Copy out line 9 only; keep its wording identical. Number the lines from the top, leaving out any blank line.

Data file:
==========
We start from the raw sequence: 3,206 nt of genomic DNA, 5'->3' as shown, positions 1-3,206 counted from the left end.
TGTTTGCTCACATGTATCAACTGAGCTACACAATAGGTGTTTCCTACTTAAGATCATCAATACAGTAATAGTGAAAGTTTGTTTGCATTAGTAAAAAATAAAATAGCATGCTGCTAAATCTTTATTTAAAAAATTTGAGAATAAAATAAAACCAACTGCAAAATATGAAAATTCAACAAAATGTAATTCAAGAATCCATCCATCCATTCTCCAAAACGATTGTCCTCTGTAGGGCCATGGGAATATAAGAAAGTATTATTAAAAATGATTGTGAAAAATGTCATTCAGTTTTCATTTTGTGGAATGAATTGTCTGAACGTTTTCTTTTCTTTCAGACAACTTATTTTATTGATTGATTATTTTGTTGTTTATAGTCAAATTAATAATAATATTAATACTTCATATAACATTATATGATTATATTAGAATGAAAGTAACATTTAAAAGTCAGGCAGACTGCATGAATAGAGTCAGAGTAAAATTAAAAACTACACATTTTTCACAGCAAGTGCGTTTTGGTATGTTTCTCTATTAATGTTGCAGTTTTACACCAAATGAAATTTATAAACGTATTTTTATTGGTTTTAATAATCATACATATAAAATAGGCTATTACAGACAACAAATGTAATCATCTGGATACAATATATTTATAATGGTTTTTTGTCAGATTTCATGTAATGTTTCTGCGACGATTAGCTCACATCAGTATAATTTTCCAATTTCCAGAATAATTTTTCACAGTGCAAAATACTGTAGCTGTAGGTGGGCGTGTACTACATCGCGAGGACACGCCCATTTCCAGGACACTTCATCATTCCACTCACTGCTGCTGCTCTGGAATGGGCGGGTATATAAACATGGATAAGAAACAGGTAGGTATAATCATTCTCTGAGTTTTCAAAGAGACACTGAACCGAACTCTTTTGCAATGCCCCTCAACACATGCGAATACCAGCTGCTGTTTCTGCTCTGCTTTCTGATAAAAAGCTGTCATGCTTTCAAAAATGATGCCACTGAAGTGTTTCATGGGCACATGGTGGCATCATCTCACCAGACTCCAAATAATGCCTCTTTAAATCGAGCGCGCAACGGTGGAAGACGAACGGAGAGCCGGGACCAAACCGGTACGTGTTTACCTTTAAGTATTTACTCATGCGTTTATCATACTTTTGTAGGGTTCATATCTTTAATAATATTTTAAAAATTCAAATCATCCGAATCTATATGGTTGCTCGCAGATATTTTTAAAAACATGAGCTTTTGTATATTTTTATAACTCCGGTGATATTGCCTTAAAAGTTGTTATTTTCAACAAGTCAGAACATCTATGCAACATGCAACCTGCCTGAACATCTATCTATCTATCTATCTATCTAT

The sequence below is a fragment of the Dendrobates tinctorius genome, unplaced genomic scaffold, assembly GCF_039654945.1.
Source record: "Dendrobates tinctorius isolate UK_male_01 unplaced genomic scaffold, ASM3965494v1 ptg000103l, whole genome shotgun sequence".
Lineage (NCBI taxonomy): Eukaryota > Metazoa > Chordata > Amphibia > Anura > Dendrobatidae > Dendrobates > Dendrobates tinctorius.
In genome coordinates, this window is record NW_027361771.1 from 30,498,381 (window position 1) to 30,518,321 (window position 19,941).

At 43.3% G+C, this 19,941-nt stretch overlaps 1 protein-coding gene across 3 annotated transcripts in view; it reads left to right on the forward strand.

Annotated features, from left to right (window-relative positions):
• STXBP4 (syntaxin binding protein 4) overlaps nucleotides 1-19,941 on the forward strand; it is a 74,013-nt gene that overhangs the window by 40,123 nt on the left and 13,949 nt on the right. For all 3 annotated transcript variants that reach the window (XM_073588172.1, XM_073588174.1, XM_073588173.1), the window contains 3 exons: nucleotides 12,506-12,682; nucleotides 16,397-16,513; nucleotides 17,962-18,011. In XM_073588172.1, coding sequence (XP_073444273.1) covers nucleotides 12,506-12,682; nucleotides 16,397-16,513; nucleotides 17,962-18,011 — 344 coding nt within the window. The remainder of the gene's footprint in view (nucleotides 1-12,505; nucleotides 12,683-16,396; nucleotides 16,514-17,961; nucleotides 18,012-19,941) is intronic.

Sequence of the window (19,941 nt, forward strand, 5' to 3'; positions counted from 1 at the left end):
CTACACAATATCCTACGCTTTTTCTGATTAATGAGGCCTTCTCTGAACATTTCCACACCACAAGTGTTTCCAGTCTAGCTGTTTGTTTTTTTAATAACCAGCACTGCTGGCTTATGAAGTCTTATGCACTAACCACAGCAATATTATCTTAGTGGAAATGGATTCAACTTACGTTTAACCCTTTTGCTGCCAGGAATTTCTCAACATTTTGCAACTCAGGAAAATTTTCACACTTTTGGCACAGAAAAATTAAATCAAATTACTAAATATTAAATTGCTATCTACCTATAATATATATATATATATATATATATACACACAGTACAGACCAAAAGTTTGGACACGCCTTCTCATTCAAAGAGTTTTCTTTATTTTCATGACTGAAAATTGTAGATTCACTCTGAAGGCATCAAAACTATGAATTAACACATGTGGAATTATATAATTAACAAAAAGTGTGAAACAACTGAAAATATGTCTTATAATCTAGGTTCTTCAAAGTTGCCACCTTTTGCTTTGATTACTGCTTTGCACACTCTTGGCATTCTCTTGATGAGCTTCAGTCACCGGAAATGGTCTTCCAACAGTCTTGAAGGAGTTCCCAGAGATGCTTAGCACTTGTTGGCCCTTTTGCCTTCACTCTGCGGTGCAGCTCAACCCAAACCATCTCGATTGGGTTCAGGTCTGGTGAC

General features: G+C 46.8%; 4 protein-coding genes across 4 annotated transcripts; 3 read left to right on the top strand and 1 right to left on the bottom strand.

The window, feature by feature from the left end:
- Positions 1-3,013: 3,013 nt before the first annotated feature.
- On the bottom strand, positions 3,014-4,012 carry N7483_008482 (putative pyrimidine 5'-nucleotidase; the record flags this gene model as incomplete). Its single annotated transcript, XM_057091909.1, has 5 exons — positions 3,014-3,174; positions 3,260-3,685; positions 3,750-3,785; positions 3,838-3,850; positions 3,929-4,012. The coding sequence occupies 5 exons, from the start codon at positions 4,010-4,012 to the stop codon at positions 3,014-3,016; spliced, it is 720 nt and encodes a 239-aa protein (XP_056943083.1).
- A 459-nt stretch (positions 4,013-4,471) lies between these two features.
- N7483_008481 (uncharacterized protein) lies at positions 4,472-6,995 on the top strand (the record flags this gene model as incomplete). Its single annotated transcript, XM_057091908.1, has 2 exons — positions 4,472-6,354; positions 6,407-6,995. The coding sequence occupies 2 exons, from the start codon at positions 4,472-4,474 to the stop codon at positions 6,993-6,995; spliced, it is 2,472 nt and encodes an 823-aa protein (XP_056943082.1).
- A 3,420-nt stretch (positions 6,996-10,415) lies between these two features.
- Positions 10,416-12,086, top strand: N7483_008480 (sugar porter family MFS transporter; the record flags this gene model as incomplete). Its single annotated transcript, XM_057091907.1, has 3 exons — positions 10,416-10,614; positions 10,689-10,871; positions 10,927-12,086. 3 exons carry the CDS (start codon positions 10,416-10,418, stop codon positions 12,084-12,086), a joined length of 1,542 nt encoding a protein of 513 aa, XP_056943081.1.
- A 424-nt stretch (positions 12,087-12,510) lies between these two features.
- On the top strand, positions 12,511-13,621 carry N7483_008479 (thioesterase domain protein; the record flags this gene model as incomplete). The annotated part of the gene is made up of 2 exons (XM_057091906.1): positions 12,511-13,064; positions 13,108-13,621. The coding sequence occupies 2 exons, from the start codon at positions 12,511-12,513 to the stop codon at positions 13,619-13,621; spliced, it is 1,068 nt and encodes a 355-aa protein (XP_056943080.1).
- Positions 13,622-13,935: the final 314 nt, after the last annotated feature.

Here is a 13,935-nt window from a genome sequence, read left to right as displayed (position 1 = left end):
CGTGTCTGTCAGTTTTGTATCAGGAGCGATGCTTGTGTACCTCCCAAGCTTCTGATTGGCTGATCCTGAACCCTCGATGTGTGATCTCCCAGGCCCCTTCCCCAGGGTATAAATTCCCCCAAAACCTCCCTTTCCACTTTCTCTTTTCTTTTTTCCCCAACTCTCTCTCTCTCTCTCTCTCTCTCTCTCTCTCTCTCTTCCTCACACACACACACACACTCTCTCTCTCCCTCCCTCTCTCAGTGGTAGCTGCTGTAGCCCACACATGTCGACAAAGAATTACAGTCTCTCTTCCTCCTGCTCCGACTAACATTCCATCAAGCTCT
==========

• STXBP4 (syntaxin binding protein 4) overlaps nucleotides 1-19,941 on the forward strand; it is a 74,013-nt gene that overhangs the window by 40,123 nt on the left and 13,949 nt on the right. For all 3 annotated transcript variants that reach the window (XM_073588172.1, XM_073588174.1, XM_073588173.1), the window contains 3 exons: nucleotides 12,506-12,682; nucleotides 16,397-16,513; nucleotides 17,962-18,011. In XM_073588172.1, coding sequence (XP_073444273.1) covers nucleotides 12,506-12,682; nucleotides 16,397-16,513; nucleotides 17,962-18,011 — 344 coding nt within the window. The remainder of the gene's footprint in view (nucleotides 1-12,505; nucleotides 12,683-16,396; nucleotides 16,514-17,961; nucleotides 18,012-19,941) is intronic.